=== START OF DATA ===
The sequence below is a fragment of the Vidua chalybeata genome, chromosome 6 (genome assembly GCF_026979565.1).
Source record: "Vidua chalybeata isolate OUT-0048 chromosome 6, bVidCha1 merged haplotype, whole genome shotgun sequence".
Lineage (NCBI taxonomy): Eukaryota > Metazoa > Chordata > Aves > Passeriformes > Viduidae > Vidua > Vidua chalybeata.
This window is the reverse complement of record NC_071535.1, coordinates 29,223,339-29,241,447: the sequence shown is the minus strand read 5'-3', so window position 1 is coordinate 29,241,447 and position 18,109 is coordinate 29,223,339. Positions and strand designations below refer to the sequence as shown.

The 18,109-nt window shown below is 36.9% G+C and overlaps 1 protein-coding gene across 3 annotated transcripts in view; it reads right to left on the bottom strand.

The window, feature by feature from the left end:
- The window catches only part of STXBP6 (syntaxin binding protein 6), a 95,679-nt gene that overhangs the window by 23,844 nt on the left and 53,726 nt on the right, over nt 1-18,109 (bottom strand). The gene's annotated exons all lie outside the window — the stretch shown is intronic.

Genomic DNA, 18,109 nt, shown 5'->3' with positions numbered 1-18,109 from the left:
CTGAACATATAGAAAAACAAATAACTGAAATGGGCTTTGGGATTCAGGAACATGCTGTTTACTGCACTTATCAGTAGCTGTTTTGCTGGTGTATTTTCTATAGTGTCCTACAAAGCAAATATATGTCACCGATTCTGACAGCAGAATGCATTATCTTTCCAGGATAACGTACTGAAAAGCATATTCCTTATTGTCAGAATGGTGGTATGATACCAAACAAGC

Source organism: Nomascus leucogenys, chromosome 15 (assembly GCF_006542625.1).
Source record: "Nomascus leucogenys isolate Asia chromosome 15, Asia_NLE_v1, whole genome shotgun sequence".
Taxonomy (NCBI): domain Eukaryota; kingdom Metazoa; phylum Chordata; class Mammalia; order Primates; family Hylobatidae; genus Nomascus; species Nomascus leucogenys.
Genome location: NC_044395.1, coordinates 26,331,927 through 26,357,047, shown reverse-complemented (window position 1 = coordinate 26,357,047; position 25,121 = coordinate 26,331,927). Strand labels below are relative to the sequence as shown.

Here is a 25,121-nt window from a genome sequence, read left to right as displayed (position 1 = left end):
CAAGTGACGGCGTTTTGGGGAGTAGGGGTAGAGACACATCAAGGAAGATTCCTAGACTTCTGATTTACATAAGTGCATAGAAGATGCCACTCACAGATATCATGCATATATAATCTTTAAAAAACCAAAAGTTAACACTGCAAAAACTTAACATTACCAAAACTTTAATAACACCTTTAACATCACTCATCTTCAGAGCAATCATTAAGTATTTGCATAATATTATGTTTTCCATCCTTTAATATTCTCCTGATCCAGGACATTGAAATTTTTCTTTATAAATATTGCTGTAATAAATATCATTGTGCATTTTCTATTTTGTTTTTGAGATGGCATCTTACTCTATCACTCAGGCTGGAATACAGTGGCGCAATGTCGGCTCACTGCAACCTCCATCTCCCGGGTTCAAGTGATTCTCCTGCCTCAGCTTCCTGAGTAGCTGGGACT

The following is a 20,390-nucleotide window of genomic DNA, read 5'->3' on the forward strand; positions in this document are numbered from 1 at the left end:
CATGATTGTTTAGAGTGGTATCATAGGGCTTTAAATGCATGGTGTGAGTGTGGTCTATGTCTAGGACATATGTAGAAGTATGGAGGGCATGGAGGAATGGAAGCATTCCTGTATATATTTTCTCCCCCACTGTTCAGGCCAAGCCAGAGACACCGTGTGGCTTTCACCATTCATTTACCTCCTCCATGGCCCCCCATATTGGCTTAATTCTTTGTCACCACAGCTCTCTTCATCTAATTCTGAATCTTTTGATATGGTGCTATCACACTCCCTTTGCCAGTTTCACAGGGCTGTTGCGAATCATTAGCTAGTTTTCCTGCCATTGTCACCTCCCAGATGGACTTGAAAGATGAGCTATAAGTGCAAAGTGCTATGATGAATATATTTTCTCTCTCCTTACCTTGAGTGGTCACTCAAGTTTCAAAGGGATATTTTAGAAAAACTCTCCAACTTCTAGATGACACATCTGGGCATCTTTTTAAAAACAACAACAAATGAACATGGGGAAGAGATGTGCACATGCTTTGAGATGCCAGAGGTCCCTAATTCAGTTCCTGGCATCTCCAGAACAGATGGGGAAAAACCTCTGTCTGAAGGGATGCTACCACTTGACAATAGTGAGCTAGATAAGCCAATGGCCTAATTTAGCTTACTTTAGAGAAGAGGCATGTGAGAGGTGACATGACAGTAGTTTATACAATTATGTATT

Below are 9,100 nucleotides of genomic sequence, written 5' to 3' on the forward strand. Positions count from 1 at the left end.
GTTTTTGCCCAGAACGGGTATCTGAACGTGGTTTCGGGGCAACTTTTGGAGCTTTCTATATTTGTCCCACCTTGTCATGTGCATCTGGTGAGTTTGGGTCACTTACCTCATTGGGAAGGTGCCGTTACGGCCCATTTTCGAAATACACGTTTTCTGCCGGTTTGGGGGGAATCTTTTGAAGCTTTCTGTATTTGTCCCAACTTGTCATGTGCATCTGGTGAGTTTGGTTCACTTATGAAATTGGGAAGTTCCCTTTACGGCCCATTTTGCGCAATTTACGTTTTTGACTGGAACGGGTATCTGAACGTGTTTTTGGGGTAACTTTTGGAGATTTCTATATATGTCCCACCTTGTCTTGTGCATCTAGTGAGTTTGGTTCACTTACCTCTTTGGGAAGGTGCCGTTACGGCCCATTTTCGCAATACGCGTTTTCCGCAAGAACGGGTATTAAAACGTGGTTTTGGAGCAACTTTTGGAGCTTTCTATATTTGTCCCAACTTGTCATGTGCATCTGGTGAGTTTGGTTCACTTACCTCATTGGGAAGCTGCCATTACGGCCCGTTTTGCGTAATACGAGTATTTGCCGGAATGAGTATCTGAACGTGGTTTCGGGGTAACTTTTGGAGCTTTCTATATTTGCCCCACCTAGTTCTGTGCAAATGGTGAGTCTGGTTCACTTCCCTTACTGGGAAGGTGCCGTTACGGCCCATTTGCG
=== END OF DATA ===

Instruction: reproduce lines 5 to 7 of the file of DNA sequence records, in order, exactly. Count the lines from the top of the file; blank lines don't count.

The 18,109-nt window shown below is 36.9% G+C and overlaps 1 protein-coding gene across 3 annotated transcripts in view; it reads right to left on the bottom strand.

The window, feature by feature from the left end:
- The window catches only part of STXBP6 (syntaxin binding protein 6), a 95,679-nt gene that overhangs the window by 23,844 nt on the left and 53,726 nt on the right, over nt 1-18,109 (bottom strand). The gene's annotated exons all lie outside the window — the stretch shown is intronic.